Historical Materialism 26 (3):3-37 (2018)

Abstract
For good reasons, the green movement turned from wilderness to environmental justice as its central category in the 1980s and ’90s. Today, several leading wilderness advocates seem to compete for the most reactionary positions, particularly on the issue of migration. A case can, however, be made for a progressive, cosmopolitan, Marxist view of wilderness as a space less fully subjugated to capital than others. There is a long history of exploited and persecuted people seeking freedom in and through the wild. This essay focuses on two such groups – maroons and Jewish partisans – and asks what we lose in a rapidly warming world where the remotest and supposedly wildest corners of the world are among the first to be destroyed.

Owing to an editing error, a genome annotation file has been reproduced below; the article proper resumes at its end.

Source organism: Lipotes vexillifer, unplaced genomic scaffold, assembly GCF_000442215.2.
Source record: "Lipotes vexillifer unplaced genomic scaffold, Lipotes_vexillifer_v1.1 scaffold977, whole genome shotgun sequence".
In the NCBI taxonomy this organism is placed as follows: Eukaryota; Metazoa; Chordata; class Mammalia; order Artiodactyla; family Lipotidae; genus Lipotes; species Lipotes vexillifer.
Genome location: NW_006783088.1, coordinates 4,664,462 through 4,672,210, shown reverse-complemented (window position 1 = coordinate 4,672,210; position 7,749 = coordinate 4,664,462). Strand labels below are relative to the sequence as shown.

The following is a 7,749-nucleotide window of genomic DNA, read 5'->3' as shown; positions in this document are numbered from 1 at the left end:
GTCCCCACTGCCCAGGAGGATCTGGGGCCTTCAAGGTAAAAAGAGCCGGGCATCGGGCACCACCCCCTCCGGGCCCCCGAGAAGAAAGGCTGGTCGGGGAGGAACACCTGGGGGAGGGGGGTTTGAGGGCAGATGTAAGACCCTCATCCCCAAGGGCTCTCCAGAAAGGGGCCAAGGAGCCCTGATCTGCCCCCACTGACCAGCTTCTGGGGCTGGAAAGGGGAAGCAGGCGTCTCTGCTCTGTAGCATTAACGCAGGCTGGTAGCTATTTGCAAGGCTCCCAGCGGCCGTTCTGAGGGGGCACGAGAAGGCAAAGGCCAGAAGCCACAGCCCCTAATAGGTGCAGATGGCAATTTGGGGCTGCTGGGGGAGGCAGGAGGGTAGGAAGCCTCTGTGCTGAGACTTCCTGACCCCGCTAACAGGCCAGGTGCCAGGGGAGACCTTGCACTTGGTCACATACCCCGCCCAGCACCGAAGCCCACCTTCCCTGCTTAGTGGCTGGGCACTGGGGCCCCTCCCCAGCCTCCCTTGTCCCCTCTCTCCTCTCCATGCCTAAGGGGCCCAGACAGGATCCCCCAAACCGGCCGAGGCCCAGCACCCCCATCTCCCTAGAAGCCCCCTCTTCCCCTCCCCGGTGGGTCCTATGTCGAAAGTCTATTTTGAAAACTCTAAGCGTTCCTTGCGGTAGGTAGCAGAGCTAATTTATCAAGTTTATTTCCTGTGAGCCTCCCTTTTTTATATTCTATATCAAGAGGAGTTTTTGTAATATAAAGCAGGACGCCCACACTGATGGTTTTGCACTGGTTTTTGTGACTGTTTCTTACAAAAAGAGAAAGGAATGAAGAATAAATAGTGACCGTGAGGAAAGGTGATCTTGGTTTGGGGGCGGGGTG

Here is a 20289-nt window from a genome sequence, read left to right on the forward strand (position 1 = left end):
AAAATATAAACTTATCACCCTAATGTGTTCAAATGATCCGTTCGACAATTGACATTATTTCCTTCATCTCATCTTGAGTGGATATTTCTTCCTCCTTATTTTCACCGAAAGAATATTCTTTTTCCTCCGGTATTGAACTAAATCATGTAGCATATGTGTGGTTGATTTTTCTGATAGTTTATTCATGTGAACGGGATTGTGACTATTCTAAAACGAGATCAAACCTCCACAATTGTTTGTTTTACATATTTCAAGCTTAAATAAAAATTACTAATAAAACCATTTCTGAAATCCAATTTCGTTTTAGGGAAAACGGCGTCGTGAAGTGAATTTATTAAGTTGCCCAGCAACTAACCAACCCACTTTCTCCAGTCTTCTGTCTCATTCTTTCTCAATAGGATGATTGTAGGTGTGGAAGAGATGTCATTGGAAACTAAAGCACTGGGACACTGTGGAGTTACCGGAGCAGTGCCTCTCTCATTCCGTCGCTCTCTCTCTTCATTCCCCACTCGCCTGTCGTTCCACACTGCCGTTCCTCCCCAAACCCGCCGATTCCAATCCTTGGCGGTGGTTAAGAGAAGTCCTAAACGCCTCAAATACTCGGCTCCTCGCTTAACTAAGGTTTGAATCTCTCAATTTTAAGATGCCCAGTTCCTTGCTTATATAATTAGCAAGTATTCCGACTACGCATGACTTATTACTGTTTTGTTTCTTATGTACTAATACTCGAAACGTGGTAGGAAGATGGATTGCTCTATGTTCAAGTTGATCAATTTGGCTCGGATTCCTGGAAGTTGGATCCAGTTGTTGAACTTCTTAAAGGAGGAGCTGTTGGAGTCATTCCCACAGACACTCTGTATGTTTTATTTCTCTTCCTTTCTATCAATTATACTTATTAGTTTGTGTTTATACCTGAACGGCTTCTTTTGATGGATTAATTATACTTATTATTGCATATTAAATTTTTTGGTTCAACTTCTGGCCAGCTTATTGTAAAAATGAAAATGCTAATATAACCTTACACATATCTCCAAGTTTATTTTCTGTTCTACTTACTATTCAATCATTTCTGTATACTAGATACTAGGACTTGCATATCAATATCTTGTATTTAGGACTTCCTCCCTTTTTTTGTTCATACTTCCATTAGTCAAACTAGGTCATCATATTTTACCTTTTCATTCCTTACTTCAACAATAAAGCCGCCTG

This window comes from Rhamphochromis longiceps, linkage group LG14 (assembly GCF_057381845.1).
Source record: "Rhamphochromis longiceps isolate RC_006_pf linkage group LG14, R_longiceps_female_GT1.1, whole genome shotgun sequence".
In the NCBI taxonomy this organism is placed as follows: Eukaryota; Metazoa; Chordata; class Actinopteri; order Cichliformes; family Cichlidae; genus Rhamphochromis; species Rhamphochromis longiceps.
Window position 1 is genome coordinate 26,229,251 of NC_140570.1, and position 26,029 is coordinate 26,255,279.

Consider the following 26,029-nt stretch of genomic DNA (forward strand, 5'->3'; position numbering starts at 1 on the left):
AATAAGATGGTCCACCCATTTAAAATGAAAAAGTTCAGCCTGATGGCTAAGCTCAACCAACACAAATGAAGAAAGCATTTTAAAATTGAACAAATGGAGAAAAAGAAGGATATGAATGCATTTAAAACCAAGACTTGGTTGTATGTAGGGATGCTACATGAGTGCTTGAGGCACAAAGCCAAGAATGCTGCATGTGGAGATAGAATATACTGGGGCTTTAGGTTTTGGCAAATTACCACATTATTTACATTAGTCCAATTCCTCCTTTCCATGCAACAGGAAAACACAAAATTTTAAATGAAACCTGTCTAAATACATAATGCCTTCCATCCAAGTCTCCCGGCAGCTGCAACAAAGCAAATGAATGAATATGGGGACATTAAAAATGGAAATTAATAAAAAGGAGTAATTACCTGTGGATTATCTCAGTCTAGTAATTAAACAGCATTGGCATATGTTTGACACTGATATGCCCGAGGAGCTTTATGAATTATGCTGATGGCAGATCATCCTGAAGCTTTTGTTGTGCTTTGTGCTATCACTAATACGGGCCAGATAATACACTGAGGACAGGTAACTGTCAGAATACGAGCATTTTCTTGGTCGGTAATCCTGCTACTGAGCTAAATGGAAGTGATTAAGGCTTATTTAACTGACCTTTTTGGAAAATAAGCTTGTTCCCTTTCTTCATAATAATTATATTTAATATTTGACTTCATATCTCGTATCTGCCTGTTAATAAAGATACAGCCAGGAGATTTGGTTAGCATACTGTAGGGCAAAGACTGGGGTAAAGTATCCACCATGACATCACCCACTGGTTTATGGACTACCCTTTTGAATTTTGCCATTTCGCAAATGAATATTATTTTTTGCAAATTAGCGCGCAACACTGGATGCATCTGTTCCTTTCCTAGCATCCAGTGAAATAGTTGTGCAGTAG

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DOI 10.1163/1569206x-00001610
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References found in this work BETA

The Death of Nature.Carolyn Merchant - forthcoming - Environmental Philosophy: From Animal Rights to Radical Ecology.
The Death of Nature: Women, Ecology, and Scientific Revolution.Carolyn Merchant - 1981 - Journal of the History of Biology 14 (2):356-357.
Aesthetic Theory.Theodor W. Adorno, Gretel Adorno, Rolf Tiedemann & C. Lenhardt - 1986 - Journal of Philosophy 83 (12):732-741.

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The Case for a 21st Century Wilderness Ethic.Brian Petersen & John Hultgren - 2020 - Ethics, Policy and Environment 23 (2):222-239.

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